The breeding of this plant of decorum X griffithianum is open to suspicion. I cannot remember where I got the plant, but no doubt it came from Gable, either as a plant or as seed from Magor in England. Certainly decorum is one of the parents, because its influence is clearly apparent in nearly all the offspring. With equal certainty I can say that its foliage was nothing like decorum, but neither was it what could be expected from a cross with griffithianum. The fact that it flowered copiously when about two feet high would further remove the likelihood of griffithianum blood.
Used subsequently with 'Kettledrum' it gave another fine deep rose form of which I have rooted cuttings, and with 'Purpureum Elegans' a pale violet with very large flowers which I have not seen, but which Gable describes in glowing terms. I do not remember what became of the original parent plant and do not know whether it is still alive. It went under the name 'Dorothea', according to the British rule. If it has a present owner, I should like to secure cuttings of it.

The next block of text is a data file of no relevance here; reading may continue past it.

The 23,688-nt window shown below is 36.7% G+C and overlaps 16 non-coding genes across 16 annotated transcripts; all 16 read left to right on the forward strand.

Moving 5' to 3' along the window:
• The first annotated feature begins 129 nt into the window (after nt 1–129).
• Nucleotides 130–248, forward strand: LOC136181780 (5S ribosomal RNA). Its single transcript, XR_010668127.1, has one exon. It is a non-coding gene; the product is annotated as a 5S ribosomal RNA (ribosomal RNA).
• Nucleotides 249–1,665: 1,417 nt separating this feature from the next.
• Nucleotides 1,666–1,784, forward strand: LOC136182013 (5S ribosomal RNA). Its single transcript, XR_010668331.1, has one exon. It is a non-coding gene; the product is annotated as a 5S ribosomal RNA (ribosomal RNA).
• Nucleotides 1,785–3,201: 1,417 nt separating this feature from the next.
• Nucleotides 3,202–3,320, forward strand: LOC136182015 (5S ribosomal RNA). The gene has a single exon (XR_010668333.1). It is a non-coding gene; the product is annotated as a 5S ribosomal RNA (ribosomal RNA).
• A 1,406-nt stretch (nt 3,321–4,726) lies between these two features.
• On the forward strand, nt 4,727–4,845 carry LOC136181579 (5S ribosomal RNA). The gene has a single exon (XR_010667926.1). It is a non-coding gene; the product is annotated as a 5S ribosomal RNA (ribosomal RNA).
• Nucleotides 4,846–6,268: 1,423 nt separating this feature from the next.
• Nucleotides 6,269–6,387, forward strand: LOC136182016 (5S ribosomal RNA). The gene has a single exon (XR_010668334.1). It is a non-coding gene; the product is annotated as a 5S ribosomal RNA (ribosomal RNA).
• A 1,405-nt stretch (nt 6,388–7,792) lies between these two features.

I do not believe there is any rule in genetics which would forbid this advice to breeders. When you have made a successful cross, or have positive knowledge of how one was made, try as many similar crosses as you can think of with both parents separately, and try the same parents again. I am not scoffing at scientific formulae for all my life I have studied science in many of its forms and phases, and have made small contributions to it here and there, but I think the imagination of an artist will prove more potent in this field than the findings of a microscope.